CITE's Workplace Safety Blog

Saturday, 07 December 2013 11:12

Oregon OSHA cites Cornelius construction company $70,000 for willful fall violation

    Two employees working on a second-story roof standing on trusses without fall protection.Two employees working on a second-story roof standing on trusses without fall protection.

    Salem, OR — The Oregon Occupational Safety and Health Division (Oregon OSHA) cited Munoz Construction $70,000 for not protecting its employees from falls. The fine was based on a willful violation and was the result of an inspection at a Portland apartment complex on Feb. 27, 2013. The employer appealed the citation but agreed to it following an informal conference with Oregon OSHA.

    During the inspection, an Oregon OSHA inspector observed two employees working on a second-story roof standing on trusses. Neither employee was wearing fall protection. The owner was on site and said his employees were comfortable working without fall protection, even though it was available in the company trailer.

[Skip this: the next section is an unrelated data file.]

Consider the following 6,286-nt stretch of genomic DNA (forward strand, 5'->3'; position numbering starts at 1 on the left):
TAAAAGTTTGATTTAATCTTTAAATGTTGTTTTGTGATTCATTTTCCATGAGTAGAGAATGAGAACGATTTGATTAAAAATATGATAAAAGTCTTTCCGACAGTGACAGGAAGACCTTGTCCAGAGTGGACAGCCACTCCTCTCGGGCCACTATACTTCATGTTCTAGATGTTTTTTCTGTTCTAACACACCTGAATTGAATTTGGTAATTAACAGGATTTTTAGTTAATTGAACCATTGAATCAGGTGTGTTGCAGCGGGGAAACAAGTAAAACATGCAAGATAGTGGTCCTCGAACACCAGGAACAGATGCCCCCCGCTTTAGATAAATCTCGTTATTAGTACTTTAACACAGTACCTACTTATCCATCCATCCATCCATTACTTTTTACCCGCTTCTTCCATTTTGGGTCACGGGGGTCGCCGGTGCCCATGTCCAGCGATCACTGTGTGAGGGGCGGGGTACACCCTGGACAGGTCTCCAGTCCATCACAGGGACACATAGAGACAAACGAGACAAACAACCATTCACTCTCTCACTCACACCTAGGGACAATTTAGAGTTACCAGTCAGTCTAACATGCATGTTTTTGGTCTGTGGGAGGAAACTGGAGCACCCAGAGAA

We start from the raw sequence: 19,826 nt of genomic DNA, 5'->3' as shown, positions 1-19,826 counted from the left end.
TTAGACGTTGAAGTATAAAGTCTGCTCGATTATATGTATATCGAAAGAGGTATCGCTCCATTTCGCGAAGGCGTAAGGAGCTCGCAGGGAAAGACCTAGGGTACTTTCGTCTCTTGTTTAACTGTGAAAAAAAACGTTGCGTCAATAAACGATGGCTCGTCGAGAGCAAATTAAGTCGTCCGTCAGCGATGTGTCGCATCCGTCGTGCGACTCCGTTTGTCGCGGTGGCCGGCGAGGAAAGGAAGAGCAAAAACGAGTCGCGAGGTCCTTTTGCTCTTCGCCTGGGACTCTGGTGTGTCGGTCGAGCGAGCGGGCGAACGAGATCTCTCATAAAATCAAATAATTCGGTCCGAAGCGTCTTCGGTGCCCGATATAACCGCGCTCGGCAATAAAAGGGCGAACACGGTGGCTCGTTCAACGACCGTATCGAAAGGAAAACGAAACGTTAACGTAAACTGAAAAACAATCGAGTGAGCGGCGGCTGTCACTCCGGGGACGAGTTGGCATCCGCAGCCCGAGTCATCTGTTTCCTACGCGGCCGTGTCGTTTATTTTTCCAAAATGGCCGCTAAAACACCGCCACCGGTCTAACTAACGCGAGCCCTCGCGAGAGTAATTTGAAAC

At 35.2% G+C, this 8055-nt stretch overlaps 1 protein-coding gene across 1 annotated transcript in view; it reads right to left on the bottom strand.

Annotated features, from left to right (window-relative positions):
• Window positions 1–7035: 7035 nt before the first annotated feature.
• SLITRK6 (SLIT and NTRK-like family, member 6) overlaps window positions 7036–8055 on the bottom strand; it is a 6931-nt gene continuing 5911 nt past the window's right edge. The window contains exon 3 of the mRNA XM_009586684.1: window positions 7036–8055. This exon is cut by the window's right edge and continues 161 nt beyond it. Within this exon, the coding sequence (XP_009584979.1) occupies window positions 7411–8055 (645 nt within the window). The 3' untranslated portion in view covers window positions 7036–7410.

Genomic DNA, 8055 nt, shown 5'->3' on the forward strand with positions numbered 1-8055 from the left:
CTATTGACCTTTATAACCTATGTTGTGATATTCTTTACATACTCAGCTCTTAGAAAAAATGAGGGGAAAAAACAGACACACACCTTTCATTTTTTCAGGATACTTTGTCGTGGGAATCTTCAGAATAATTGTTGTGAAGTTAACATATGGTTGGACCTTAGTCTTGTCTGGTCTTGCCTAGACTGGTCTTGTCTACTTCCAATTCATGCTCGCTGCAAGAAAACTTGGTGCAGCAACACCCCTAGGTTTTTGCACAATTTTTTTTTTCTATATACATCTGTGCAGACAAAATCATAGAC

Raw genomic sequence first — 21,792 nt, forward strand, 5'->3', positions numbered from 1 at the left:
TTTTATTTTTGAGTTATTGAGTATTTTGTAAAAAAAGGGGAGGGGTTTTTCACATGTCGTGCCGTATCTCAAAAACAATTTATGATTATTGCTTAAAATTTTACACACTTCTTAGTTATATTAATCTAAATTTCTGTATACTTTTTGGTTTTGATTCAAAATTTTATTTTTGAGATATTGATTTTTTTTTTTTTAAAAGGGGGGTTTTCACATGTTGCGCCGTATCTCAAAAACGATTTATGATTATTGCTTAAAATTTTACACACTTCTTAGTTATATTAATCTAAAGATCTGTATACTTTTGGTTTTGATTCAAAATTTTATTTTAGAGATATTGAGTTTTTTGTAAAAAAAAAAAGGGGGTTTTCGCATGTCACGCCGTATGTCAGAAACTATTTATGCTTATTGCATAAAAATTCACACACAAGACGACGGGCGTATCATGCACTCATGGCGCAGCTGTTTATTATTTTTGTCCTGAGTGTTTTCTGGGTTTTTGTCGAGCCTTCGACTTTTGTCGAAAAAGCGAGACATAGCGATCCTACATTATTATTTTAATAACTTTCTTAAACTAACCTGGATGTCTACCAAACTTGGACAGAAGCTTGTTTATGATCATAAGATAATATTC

Originally published by OHSA:

    "Falls are the primary source of serious injury and deaths in construction," said Oregon OSHA Administrator Michael Wood."With that in mind, there is simply no excuse for an employer to decide that compliance with the rules is not necessary."

    Under Oregon OSHA's rules, employers must protect employees from falls when working at heights of 10 feet or more. The typical penalty for a first-time violation ranges from $400 to $1,000 for a small employer and increases with each repeat violation. A willful violation, where an employer intentionally or knowingly allows a violation to occur, can result in a $70,000 penalty.

    Munoz Construction was also cited $2,920 for a repeat fall violation on Sept. 13, 2013, at a site in North Plains, Ore. Employees were working at 12 feet on a house without fall protection.

    In addition to the 10-foot rule, employees working at six feet or above a lower level also need to be protected from falls near open windows, doors, mezzanines, balconies, or walkways. There are different ways to comply with Oregon OSHA's fall protection rule, such as using guardrails, catch platforms, and personal fall arrest systems. Since 2000, the agency has placed an emphasis on fall hazard inspections in construction.

    More details can be found on Oregon OSHA's fall protection topic page. Federal OSHA also has training tools and posters available to help raise awareness around falls: